6. Toxic Toiletries and Cosmetics

Just as with food, you will find a lot of toxic chemicals in your toiletries. Take a look at the back of the bottle, and have a go at pronouncing the ingredients. If you can’t say it, are you really prepared to eat it or put it on your skin? Your skin is the biggest organ of your body, it absorbs the chemicals you apply to the skin surface. In other words – is as if you eat the product.

If you are not prepared to eat it, don’t buy it and put it on your skin. Take time this Christmas to source locally-made products using only natural ingredients, and treat yourself. Or if you prefer, have a go at making your own products – it’s not as hard as it seems, and they make awesome gifts too. See here for more information.

7. Toxic Household Cleaners

Again, as with food and toiletries, take great care when buying household products. Can you pronounce the ingredients on the label? Do you know what these long words actually mean? Do you really want to be breathing in the contents, or have them on your skin?

One of my biggest areas of concern is today’s fad of artificial perfume. It seems to be everywhere, in your car, home, and supermarkets. For some, including me, it is highly toxic (I can smell a Lush cosmetics shop over three blocks away, and begin sneezing immediately). None of these aromas is natural, in fact, they may be as harmful as smoking. For more ideas take a look here.

8. Buy Local

It may be easier to go into your supermarket and buy everything at once, yet the environmental impact is huge. Most of the contents of your local supermarket will have travelled long distances to get there. In effect, you are handing over your hard-earned pay to keep this vast network going. Why not take your consumer needs local this Christmas?

By buying items such as locally-made wine, locally-reared turkey or Christmas tree, you will not only benefit the environment, you will make your local economy stronger and help your community to thrive. If the difference in price concerns you, buy smaller amounts, we always buy too much at Christmas anyway.

9. Clothes From Sweatshops

christmas rantDo you really know the history of the item of clothing you are about to buy? Whether it’s for yourself or as a gift, does a cheap price mean that someone has suffered in order to make it? Does the label state that the product has been made with sweated labour, or from fabrics that will harm the environment?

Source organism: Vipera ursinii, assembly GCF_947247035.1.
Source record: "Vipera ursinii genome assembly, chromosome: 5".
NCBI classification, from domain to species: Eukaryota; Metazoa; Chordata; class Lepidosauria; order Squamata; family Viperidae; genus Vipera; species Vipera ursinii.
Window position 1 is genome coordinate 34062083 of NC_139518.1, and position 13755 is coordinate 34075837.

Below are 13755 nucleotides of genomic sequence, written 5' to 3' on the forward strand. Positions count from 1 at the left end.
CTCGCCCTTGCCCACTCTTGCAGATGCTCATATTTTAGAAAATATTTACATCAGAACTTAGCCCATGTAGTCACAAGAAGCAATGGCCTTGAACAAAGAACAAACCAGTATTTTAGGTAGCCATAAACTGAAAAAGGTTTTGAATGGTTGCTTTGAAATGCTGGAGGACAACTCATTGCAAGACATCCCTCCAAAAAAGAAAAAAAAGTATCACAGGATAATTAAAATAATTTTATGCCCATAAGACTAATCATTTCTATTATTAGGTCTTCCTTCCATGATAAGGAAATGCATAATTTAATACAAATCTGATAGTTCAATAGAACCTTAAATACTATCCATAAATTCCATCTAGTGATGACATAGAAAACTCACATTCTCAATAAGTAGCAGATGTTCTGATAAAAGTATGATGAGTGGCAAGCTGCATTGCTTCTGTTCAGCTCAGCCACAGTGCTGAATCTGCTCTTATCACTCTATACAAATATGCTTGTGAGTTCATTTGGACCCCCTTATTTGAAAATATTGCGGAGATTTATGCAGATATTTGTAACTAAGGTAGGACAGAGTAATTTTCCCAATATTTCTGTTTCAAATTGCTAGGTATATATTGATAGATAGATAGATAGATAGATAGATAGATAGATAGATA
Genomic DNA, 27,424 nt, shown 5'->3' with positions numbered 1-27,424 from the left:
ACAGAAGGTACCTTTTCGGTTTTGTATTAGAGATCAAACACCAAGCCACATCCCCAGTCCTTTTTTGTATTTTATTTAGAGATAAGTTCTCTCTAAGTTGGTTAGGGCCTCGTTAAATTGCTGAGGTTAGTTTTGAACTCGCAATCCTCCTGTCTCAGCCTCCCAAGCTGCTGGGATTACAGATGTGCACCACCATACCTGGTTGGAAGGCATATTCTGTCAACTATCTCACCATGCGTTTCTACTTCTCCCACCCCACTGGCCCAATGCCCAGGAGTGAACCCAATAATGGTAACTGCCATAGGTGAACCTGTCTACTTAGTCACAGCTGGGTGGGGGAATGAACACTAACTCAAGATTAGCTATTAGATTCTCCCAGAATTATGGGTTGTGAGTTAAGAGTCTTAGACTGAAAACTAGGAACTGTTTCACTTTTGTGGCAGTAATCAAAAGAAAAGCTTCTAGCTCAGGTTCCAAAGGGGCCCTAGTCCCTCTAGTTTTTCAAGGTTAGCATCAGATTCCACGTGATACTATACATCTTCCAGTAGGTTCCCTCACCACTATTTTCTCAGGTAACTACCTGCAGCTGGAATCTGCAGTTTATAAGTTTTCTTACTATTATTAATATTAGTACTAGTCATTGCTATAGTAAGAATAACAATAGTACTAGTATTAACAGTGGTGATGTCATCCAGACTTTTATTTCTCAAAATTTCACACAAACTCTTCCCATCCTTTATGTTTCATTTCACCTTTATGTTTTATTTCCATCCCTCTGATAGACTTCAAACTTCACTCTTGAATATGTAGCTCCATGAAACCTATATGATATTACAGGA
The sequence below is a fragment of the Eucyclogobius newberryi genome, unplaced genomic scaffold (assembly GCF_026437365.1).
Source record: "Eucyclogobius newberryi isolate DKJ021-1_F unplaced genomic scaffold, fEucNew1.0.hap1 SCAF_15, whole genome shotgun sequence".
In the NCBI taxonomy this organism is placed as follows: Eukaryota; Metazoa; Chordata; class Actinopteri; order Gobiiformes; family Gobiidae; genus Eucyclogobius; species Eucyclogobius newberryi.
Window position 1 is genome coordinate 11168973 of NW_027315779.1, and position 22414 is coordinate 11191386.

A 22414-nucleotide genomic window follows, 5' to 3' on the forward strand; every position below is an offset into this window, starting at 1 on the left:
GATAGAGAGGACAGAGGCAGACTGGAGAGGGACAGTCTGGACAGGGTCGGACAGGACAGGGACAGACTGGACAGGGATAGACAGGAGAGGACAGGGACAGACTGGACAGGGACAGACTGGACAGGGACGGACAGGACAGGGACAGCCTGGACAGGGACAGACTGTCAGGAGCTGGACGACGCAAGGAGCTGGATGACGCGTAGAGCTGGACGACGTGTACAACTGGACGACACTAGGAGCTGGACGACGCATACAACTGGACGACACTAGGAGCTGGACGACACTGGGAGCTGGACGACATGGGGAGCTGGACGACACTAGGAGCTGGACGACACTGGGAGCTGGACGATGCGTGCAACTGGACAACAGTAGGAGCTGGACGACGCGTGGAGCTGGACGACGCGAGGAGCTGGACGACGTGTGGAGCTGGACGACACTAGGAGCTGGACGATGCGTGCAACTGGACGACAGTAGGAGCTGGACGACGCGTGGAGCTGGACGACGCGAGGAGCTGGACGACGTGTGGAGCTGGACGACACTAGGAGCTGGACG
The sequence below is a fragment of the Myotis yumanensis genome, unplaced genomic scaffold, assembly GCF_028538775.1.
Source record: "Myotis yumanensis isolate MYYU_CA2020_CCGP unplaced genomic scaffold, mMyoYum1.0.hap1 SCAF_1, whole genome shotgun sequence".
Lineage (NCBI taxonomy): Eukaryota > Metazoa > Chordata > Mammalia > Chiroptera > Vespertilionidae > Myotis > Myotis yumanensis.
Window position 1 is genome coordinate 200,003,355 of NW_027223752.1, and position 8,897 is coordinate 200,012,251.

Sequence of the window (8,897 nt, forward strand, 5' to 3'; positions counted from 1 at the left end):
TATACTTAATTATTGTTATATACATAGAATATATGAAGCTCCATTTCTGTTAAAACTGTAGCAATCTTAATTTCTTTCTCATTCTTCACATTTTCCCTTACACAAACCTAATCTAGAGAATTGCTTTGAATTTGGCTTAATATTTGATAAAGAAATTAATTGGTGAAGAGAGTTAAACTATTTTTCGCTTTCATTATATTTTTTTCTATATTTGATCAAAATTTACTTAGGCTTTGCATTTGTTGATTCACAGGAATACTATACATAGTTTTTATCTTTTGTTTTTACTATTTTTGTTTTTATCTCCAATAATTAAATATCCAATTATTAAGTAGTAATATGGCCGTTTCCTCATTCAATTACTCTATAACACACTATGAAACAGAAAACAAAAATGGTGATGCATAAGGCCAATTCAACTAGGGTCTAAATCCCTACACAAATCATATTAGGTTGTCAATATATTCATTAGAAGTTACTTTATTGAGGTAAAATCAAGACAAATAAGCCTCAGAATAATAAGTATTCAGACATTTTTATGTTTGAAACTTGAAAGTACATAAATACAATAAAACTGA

As with food, household chemicals, toiletries and cosmetics, take time out to learn about the garment you are interested in. If you can’t find any information in the shop or online – avoid them like the plague!

Take a look at these clothing shops that are making inroads into being sustainable and transparent.

10. Buying/Receiving Gifts

We all think and feel differently about the gifts we receive at Christmas. I hate it when people have not taken the time to really think about the gift they present, a box of chocs or a gift voucher speaks volumes. To me it means ‘we forgot about you’ or ‘we have no care for you’. I would rather not receive anything at all.

You can always gauge whether you have gifted correctly when you see your loved one’s face when they receive their gift. Are they embarrassed, or happy? It doesn’t have to be guesswork.

Did you know that some people would prefer to have an experience rather than receive a physical gift? Did you know that others prefer a deed done or an IOU for help in the future?

Recommended For You

There is a simple way to work this out, it doesn’t have to take much effort.  When you know how the person ticks, you will find selecting the perfect gift simple and stress-free.
To help you present perfect gifts I’ve co-authored a book with Pat Duckworth. Quick Fix For Giving Glorious Gifts.

Now… breathe. Rant over.

What’s your pet rant during this festive season? Please share in the comments below.


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2 Responses

  1. Jane

    I have to disagree on your view of gift vouchers. And I think it’s possibly to do with your financial situation.
    When we didn’t have much money, a gift voucher was a real blessing to me. It meant it wouldn’t disappear on food shopping, or things for the children. It was bought for an adult clothes shop so it could realistically be saved for me! I used to enjoy looking until I found something I wanted, then I was blessed again by the giver. I agree they can be a thoughtless present, but also a very thoughtful one! Xx

    • Kay Newton

      Thanks for your comments Jane. I think the problem with my own gift voucher(s), was that the shop had everything under one roof, from food to clothing and furniture. It never got used for it’s intended purpose i.e. me! I am pleased to see that your experiences were completely different.